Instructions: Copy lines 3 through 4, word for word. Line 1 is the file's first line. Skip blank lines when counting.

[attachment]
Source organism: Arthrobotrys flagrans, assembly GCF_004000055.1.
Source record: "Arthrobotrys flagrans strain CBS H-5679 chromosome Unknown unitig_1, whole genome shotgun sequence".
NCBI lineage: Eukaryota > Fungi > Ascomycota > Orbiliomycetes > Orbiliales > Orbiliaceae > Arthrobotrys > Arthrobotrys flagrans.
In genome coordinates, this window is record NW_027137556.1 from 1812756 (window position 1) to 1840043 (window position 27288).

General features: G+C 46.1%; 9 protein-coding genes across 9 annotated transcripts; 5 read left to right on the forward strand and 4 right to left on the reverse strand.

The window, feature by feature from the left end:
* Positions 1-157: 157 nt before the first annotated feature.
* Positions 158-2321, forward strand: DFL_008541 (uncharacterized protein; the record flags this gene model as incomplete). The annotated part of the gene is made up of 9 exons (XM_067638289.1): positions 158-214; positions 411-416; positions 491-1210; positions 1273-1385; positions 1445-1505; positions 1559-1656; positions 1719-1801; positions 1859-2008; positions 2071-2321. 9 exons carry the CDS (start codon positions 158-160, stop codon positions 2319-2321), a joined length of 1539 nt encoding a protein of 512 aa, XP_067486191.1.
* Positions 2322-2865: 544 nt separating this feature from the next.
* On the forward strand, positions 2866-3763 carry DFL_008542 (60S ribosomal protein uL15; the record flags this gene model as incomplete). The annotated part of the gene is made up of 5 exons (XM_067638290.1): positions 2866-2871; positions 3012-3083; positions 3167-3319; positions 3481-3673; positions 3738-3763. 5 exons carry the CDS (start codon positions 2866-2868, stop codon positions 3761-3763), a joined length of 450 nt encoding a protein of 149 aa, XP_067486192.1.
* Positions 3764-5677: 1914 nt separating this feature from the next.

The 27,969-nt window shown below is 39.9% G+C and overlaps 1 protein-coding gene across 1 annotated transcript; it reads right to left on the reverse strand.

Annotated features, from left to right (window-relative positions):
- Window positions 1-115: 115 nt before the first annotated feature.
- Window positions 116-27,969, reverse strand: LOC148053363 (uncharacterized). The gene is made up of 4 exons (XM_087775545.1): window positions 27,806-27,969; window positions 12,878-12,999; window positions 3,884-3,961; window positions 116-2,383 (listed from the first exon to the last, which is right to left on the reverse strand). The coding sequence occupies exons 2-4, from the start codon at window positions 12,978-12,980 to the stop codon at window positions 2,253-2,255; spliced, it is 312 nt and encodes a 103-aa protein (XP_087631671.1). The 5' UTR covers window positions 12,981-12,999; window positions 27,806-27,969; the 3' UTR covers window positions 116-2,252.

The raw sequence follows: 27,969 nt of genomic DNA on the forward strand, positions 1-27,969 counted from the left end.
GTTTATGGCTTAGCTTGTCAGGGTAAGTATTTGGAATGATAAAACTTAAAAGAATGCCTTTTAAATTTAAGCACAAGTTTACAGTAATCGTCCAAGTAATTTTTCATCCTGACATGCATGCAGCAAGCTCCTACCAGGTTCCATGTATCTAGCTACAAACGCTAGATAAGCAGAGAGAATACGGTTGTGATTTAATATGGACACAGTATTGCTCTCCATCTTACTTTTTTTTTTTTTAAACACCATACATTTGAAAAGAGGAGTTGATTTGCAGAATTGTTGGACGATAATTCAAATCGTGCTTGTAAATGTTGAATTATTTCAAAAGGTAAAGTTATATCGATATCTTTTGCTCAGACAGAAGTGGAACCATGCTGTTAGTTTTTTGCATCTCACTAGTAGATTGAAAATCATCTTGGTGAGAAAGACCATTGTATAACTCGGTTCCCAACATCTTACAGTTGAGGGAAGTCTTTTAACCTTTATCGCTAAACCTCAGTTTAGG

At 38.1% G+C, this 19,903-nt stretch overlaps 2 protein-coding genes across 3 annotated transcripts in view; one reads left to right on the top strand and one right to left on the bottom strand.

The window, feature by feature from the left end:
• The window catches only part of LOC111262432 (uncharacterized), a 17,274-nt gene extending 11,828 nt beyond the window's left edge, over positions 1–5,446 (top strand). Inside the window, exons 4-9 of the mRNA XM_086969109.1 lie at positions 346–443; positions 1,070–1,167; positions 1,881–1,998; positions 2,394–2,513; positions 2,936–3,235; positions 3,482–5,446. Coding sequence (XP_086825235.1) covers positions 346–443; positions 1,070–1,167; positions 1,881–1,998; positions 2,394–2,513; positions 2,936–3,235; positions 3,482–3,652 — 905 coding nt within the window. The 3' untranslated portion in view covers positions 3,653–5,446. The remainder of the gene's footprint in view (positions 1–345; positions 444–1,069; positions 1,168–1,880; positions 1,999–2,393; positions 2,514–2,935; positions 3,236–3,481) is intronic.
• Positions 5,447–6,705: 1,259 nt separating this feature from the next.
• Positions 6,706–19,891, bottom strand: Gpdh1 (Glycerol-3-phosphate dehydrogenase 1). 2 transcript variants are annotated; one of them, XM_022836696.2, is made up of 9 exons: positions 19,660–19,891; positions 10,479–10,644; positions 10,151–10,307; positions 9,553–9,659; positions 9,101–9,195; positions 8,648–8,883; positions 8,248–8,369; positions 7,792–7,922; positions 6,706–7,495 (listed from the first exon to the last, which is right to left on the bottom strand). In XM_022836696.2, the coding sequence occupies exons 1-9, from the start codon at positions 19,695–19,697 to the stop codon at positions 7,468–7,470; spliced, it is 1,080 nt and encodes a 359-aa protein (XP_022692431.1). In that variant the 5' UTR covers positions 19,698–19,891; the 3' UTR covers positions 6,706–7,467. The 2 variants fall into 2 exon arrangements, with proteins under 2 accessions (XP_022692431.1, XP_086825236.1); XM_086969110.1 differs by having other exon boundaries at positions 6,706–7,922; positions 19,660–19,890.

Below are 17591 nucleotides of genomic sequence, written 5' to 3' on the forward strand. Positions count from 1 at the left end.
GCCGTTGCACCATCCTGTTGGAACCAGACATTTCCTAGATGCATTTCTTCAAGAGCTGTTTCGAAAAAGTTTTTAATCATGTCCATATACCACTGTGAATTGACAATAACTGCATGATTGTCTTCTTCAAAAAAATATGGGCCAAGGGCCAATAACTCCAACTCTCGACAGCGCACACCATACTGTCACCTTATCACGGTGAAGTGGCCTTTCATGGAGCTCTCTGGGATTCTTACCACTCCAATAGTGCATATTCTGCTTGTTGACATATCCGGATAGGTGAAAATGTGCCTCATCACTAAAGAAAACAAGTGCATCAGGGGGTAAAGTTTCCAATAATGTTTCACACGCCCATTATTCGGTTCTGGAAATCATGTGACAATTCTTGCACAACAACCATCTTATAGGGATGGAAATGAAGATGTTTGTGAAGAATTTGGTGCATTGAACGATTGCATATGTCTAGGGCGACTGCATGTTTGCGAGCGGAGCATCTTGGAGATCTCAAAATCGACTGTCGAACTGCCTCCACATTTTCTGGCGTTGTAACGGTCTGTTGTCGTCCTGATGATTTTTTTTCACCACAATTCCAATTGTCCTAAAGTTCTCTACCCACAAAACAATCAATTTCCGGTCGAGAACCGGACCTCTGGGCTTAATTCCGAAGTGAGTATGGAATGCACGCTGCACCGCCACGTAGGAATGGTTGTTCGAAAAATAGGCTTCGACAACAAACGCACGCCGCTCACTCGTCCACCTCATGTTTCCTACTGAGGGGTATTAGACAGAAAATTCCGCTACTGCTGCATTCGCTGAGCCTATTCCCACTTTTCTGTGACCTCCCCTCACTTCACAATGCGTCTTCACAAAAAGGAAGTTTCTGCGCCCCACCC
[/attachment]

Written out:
NCBI lineage: Eukaryota > Fungi > Ascomycota > Orbiliomycetes > Orbiliales > Orbiliaceae > Arthrobotrys > Arthrobotrys flagrans.
In genome coordinates, this window is record NW_027137556.1 from 1812756 (window position 1) to 1840043 (window position 27288).